Of the total fleet of call taxis, only 20 to 25 per cent run on petrol and only a very negligible section of call taxis run on LPG.
Public transportation is likely to be hit hard as a result of the “historic and never before” price hike of Rs 5 per litre of diesel.
Interestingly, the setback caused to the sector is likely to have a cascading effect on all other sections pushing the cost of living to a new high. enquiries revealed that 40 per cent of the 10,000 autorickshaws that run on diesel, 65 to 70 per cent of the call taxis that run on the fuel and the operating cost of trucks and buses are likely to spiral beyond manageable proportions.
Kannan of Abi Call Taxi pointed out that call taxi concept was introduced in 2002 with minimum fare at Rs. 30 and Rs. 8 per every km when the diesel price was Rs. 17.50. Left with no other option, the operators twice hiked the minimum fare from Rs. 30 and now it is Rs. 50.
Fearing loss of public patronage, the fare per km was hiked only up to Rs. 12 by some operators and Rs. 14 by others.Initially, hike in prices of fuel had little effect because many operators were running their vehicles with LPG as fuel.
But, those operating on petrol had to bear the brunt because of the frequent hike in prices of petrol. But, now the hike in price of diesel has come to hit call taxi services, which saw no solution in sight.
Of the total fleet of call taxis, only 20 to 25 per cent run on petrol and only a very negligible section of call taxis run on LPG. All the operators have planned to reach a consensus to decide a fare hike that was likely in a couple of days. Call taxi operators required a basic minimum revision in the minimum fare and a marginal hike in the fare per kilometre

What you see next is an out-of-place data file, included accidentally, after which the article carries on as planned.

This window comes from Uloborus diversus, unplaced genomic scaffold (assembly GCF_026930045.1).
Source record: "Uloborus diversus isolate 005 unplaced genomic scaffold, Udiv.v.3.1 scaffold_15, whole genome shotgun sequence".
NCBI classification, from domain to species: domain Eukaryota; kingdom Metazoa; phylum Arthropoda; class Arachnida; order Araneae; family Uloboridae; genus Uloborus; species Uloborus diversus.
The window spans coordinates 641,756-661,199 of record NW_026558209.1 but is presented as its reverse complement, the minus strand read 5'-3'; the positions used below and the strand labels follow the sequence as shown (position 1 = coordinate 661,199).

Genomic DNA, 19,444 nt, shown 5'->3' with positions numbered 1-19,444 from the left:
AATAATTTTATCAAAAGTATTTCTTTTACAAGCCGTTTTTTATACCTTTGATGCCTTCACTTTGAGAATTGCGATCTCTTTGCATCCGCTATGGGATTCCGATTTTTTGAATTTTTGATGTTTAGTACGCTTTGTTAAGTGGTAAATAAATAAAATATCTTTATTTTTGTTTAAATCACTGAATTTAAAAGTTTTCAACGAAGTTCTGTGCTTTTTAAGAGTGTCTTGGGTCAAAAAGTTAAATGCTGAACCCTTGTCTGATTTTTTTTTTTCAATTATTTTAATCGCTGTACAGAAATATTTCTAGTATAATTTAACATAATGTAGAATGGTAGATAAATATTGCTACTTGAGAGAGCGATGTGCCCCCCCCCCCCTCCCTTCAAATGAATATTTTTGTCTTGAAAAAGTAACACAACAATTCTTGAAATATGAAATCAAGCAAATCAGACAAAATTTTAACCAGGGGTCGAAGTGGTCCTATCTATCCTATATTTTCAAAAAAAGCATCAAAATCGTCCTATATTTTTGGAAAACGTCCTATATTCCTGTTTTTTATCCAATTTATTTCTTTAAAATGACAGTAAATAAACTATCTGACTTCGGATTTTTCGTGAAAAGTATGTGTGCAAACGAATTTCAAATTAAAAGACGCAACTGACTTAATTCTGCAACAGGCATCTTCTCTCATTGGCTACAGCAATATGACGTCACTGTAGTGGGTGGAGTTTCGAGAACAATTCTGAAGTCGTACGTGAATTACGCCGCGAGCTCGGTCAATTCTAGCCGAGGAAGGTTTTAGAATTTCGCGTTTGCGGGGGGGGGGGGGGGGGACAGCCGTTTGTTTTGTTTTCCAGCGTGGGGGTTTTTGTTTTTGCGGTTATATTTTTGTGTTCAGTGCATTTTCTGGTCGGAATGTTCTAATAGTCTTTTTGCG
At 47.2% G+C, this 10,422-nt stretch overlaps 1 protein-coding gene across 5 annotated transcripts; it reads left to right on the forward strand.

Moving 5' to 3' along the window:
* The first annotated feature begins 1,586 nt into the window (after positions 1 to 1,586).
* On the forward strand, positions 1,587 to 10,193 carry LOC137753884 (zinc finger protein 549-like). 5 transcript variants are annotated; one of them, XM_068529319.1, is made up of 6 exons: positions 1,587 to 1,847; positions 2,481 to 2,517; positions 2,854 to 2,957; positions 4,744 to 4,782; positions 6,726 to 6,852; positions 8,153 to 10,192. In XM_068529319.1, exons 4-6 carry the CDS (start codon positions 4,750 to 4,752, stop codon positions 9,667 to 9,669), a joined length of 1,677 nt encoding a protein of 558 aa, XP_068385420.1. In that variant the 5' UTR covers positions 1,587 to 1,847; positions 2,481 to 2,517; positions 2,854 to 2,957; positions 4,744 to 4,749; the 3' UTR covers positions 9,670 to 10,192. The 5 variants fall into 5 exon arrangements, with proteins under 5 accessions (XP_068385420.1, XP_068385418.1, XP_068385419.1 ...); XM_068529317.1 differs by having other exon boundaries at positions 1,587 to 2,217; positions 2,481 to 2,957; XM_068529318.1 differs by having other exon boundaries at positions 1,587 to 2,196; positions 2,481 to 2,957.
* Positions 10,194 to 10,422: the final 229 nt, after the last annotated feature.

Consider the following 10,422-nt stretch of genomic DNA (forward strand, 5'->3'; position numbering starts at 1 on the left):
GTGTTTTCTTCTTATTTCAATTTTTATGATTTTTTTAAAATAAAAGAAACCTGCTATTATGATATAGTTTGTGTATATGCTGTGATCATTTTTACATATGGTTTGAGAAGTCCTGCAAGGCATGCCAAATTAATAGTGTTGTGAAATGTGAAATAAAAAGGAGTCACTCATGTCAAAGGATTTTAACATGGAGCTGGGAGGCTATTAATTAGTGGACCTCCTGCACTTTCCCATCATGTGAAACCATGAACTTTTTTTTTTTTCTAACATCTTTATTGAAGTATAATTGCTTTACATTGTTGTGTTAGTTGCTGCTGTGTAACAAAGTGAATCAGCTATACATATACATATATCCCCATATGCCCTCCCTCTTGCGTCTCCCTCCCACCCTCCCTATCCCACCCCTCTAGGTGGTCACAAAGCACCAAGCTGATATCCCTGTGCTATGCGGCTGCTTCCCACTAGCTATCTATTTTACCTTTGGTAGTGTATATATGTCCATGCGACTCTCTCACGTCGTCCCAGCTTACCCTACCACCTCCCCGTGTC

Secretary of Coimbatore Lorry Owners Association, K.M. Chinna Thambi said the hike along with taxes would work out to Rs. 6.07 per litre. Trucks with Fully Laden Weight (FLW) would give a mileage of only 4 km per litre. This hike in price of diesel will shoot the operating cost by Rs. 1.50 per km and truck operators would be left with no other option but to hike freight charges.
The hike in charges would have a cascading effect on prices of essential commodities. However, the truck operators await the decision of the All India Motor Transport Congress (AIMTC) at New Delhi and the Federation at Namakkal to decide on the further course of action.
Autorickshaw Workers Federation President P.K. Sugumaran said that 40 per cent of the 10,000 odd autorickshaws in the city run on diesel.
The Government fixed a minimum fare of Rs. 14 per km and Rs. 7. per km about 15 years ago. Fuel prices had gone up at least 21 times ever since.
The demand was for Rs 40 as minimum fare and Rs. 20 per kilometre.
A senior Tamil Nadu State Transport Corporation official said that hike would further accelerate the quantum of loss suffered by the transport corporations.
After the fare revision, the corporations were only able to reduce the recurring loss and were not able to break even.
The only solace for those travelling by bus was that the State may not opt for another fare revision soon but it would have to absorb the losses incurred, the official further added.